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Soup-To-Nuts BGP Labs 1-5 – Dual Route Reflectors + Conditional Advsertisements + BGP Dampening + Aggregates

941 Words. Plan about 6 minute(s) to read this.

I spent some time with Narbik Kocharians’ Soup-To-Nuts BGP labs today. There are 15 small BGP labs, each focusing on a specific BGP feature. Here’s a few notes from my work today.

Lab 1 – I don’t know why, but it never registered with me to be concerned about BGP’s auto summarization capability.

Lab 2 – When configuring dual route reflectors for redundancy, remember that the route-reflectors should be peered with one another. I also was playing with the BGP cluster ID, although Narbik doesn’t discuss it in this lab. I found that the BGP cluster ID is very obvious when you do a “show ip bgp xx.xx.xx.xx”, so it’s easy to tell which route reflector advertised a particular prefix.

Lab 3 – I sort of knew how advertise-maps worked before, but I have a better idea now. A BGP advertise-map is a way to conditionally advertise a list of prefixes to a neighbor, depending on whether or not some other prefix is present in the table. Before this lab, I was under the false impression that an advertise-map contained everything that would get advertised to a neighbor – kind of like a conditional distribute list. Not so. An advertise-map only affects the prefixes defined in the advertise-map route-map. Prefixes that aren’t listed in the advertise-map route-map aren’t impacted one way or the other.

Take a look at this code example. Here, we see first that R3 is seeing prefix 1.0.0.0/8, along with other prefixes, advertised from R1. Then we add the advertise-map to R1. The advertise-map says to advertise everything in route-map ADVERTISE (1.0.0.0/8), if the prefixes in route-map CONDITIONAL (2.0.0.0/8) do not exist. If CONDITIONAL does exist, then the prefixes in route-map ADVERTISE will with be withdrawn.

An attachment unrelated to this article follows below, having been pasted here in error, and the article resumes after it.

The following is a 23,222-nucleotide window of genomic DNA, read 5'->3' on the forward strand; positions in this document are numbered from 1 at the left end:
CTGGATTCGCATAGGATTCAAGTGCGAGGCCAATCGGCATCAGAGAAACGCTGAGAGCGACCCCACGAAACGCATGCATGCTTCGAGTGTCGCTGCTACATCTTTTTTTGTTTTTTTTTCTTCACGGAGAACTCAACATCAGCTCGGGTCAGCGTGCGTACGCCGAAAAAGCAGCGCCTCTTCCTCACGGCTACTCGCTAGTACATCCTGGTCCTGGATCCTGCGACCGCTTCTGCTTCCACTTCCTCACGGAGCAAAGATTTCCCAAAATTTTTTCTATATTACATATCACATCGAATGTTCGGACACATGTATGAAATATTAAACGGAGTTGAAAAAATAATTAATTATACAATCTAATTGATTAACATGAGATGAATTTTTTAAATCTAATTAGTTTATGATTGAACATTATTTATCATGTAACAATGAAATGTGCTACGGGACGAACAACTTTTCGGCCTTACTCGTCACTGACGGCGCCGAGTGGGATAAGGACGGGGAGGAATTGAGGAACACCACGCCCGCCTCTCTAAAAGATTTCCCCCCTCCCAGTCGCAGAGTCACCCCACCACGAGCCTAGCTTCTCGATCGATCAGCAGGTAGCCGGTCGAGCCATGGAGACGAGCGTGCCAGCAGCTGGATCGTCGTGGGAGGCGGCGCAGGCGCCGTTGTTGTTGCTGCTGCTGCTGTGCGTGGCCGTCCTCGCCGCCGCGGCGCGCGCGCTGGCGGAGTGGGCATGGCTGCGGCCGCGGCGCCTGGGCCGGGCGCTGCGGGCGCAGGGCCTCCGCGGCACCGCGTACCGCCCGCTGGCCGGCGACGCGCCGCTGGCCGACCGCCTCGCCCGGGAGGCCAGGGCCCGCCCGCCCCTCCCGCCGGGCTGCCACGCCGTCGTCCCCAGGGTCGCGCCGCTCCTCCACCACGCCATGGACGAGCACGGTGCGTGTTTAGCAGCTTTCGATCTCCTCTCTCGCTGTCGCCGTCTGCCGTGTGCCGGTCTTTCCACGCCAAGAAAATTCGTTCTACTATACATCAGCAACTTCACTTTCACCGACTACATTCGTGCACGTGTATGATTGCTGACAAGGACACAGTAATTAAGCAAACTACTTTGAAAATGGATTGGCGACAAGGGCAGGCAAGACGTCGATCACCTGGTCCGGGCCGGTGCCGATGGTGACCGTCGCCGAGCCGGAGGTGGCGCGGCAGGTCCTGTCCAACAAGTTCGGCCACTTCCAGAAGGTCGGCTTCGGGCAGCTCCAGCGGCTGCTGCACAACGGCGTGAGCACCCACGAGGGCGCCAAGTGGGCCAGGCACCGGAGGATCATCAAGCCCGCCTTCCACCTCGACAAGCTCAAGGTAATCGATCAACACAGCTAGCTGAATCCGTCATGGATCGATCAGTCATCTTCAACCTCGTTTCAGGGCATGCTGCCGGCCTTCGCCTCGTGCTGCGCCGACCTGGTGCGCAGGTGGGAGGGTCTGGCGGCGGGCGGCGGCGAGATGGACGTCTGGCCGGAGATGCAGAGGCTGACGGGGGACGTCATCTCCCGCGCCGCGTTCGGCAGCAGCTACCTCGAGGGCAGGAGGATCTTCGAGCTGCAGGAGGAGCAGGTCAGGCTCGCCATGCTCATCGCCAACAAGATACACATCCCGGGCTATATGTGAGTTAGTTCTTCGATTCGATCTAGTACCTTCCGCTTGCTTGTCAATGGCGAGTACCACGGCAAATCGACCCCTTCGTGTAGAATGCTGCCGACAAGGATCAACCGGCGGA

R3#show ip bgp
BGP table version is 9, local router ID is 150.1.2.3
Status codes: s suppressed, d damped, h history, * valid, > best, i – internal,
r RIB-failure, S Stale
Origin codes: i – IGP, e – EGP, ? – incomplete

Network Next Hop Metric LocPrf Weight Path
*> 1.0.0.0 131.1.13.1 0 0 100 i
*> 2.0.0.0 131.1.13.1 0 100 200 i
*> 3.0.0.0 0.0.0.0 0 32768 i
*> 131.1.12.0/24 131.1.13.1 0 0 100 i
r> 131.1.13.0/24 131.1.13.1 0 0 100 i
R3#

R1#show run | s prefix-list
ip prefix-list ONE seq 5 permit 1.0.0.0/8
ip prefix-list TWO seq 5 permit 2.0.0.0/8

R1#show run | s route-map
route-map ADVERTISE permit 10
match ip address prefix-list ONE
route-map CONDITIONAL permit 10
match ip address prefix-list TWO

R1#show run | s bgp
router bgp 100
network 1.0.0.0
network 131.1.12.0 mask 255.255.255.0
network 131.1.13.0 mask 255.255.255.0
neighbor 131.1.12.2 remote-as 200
neighbor 131.1.13.3 remote-as 300
neighbor 131.1.13.3 advertise-map ADVERTISE non-exist-map CONDITIONAL
no auto-summary

R3#show ip bgp
BGP table version is 10, local router ID is 150.1.2.3
Status codes: s suppressed, d damped, h history, * valid, > best, i – internal,
r RIB-failure, S Stale
Origin codes: i – IGP, e – EGP, ? – incomplete

Network Next Hop Metric LocPrf Weight Path
*> 2.0.0.0 131.1.13.1 0 100 200 i